The story of the non-handyman, the broken dryer, and the power of Google

If you’re reading this blog post, then you can see that we at Insivia aren’t bashful about giving away information about our business or our services. While there may be some bits of information that we hold close to the vest, it’s our belief that providing useful information in the right context to a receptive audience for free will earn us more business in the long run than keeping everything a secret. The joy of the Internet is that whatever information you’re trying to protect is probably already out there, and if that’s true, would you rather the customer hear it from you or your competitor?

Our hope is that you’ll learn something when you visit our site, come to an event at our office, or hear one of us speak in the community. Even if you aren’t ever going to buy from us personally, we hope that you’ll remember you learned something useful from us when a friend asks for a reference and we’ll pop into your mind. Even if that doesn’t happen, we hope you’ll find our post again when you’re facing a problem in the future that you remember reading something about it on our site.

As an example of what I’m talking about, let me tell you the story of the broken dryer.

I just bought a home in Ohio City with newer appliances and I was shocked when the heat in my dryer stopped working this past weekend. At the crossroads of DIY and call the repair shop, I realized I didn’t know anything about fixing the heat on a dryer. I am not handy by nature and have never once seen the mechanical guts of a dryer. Trying to overcome my knowledge gap and save some money, I did what everyone else in my generation does – I Googled it.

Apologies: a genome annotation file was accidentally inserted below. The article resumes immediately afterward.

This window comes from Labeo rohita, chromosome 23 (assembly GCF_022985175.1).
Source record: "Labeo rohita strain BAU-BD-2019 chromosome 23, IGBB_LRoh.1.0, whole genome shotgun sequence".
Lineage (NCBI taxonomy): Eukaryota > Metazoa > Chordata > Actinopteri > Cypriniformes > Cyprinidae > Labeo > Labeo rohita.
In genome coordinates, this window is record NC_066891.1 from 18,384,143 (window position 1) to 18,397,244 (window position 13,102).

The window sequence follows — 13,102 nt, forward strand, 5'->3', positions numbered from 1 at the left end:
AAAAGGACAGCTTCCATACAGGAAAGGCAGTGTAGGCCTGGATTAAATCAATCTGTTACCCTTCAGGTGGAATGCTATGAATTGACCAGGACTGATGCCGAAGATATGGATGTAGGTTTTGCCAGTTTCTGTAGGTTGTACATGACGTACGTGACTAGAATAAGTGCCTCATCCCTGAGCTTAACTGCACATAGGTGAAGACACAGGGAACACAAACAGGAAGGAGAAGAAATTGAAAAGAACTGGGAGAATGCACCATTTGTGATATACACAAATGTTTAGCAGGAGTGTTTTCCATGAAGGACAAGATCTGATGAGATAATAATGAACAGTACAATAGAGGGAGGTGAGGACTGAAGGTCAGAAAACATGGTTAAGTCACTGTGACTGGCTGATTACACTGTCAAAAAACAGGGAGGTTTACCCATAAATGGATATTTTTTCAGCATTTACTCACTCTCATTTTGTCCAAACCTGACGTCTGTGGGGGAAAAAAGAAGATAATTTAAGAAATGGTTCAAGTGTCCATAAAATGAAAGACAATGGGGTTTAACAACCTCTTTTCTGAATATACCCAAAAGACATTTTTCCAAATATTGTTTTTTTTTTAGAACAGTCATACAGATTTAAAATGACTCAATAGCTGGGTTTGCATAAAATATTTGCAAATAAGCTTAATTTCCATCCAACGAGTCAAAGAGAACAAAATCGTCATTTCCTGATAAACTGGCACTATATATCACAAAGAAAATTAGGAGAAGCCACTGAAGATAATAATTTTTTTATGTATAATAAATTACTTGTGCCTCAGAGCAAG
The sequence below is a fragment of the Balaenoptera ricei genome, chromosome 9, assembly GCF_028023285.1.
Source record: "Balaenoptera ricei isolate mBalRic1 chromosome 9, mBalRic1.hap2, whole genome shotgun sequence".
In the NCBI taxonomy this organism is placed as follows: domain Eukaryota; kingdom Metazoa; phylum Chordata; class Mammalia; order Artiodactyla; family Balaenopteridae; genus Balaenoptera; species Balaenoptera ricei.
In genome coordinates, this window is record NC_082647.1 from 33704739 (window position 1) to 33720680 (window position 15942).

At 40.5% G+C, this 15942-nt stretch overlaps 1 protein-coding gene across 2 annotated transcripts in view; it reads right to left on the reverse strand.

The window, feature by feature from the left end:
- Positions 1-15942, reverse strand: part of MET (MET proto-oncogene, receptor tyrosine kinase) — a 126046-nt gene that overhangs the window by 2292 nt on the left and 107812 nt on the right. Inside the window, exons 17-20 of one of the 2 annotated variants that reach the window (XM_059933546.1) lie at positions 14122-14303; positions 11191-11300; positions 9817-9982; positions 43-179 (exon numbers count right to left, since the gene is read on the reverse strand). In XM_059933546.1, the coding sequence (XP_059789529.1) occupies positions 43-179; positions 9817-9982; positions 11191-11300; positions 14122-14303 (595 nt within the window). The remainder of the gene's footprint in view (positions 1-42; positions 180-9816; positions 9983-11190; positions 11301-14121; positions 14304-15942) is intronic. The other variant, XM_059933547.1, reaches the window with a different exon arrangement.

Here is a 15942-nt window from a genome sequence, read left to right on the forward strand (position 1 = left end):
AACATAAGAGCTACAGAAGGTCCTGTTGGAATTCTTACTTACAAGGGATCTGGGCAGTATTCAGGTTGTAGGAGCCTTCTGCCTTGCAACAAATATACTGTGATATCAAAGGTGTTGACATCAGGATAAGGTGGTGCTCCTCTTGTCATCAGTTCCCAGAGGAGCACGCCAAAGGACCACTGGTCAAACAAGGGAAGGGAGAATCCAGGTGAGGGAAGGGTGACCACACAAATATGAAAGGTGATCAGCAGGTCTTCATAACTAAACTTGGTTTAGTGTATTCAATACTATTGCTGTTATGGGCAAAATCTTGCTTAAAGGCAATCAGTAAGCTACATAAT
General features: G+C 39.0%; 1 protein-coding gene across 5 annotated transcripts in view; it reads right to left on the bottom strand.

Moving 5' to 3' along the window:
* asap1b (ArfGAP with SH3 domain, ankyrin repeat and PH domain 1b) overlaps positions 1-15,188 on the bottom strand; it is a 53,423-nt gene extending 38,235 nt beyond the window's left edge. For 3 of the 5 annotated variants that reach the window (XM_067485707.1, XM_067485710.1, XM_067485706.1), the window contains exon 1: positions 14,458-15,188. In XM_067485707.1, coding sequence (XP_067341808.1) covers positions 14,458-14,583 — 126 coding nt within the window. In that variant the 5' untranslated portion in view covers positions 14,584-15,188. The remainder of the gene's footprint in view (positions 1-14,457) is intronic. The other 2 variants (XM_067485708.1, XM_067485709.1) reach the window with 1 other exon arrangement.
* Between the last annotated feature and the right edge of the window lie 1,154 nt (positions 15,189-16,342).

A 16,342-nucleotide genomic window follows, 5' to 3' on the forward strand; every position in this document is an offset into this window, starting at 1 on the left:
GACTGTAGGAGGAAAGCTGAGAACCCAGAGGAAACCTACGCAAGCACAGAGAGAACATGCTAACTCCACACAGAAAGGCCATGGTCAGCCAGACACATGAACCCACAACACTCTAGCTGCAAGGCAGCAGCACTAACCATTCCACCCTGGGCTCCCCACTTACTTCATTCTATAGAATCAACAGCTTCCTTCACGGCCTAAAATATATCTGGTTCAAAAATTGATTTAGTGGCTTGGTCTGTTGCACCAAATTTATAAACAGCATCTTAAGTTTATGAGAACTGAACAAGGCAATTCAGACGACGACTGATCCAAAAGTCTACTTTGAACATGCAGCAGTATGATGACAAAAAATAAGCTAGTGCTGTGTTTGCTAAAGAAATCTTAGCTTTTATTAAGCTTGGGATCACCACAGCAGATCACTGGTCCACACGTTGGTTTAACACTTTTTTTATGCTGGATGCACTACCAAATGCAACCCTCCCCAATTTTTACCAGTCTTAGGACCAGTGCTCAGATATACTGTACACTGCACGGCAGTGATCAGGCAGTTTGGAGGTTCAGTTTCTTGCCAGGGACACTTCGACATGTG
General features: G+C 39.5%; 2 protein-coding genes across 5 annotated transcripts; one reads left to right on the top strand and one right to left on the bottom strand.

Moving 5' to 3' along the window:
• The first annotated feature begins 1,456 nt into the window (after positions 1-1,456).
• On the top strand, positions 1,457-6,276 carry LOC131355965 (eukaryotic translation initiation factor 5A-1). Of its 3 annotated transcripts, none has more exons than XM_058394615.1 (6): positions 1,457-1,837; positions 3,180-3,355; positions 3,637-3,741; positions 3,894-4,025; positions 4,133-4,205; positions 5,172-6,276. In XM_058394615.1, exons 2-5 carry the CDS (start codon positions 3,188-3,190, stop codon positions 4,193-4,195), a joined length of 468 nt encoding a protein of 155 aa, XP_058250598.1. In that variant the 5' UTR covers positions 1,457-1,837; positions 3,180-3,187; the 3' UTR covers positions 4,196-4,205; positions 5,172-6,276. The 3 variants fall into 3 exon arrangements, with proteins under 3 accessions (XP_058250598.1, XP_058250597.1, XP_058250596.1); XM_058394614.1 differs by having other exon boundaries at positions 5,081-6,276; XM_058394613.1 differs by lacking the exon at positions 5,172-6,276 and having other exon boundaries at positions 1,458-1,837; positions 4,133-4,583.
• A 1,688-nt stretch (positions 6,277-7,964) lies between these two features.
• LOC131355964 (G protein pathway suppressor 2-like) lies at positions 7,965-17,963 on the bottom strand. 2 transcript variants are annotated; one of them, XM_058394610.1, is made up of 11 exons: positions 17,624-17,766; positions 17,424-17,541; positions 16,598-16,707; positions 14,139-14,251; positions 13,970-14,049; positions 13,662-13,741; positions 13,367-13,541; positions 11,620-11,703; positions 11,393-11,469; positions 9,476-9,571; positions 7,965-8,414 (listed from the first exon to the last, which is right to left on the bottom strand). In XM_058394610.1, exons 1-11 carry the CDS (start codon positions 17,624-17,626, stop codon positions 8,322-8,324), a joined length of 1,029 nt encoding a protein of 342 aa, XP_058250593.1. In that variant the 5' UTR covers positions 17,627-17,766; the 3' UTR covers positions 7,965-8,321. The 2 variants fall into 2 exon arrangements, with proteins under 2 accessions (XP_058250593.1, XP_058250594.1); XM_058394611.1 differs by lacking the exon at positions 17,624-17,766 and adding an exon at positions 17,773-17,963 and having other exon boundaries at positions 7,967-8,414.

I was very happy when the first three results for the term dryer not heating all proved to be useful resources that were a good starting point for learning how a dryer heats up and what parts might be broken. Thanks to the kindness of www.partselect.com, a blogger named Dave Donovan at www.doityourself.com, and a very knowledgeable repair man named Angel Acevendo, who posted an article on www.ezinearticles.com, I learned the dryer’s temperature control switch was bad and replaced it for $30. Considering the average service call runs around $400 plus parts, the free resources out there saved me a considerable amount of cash.

What was in it for these sites to tell me how to fix my dryer? They each had different motives: partselect.com wanted to teach me how to do it so they could sell me the part I needed (which they did); Dave was a hobbyist who enjoyed teaching others as a stress relief (which earned him a big thank you note for his effort), and Angel wanted to prove he was an expert so I would utilize his services if I couldn’t do it myself after all (who also got a note – next time Angel, I’m still not very handy).

Whatever their motive, these three sites benefited me and likewise stood to benefit from my direct business or my referrals in return. They willingly offered up information that would have been closely guarded in the pre-Internet era but now is utilized as a way to provide expertise and earn business over time.

The marketing advice that we give away might not be as self-explanatory as instructions on fixing a dryer, but we’ll continue to provide it as frequently as we can in hopes that some one will call to learn more or refer us to someone else looking for a marketing partner.

So give away what you can – it’ll come back to you in the end.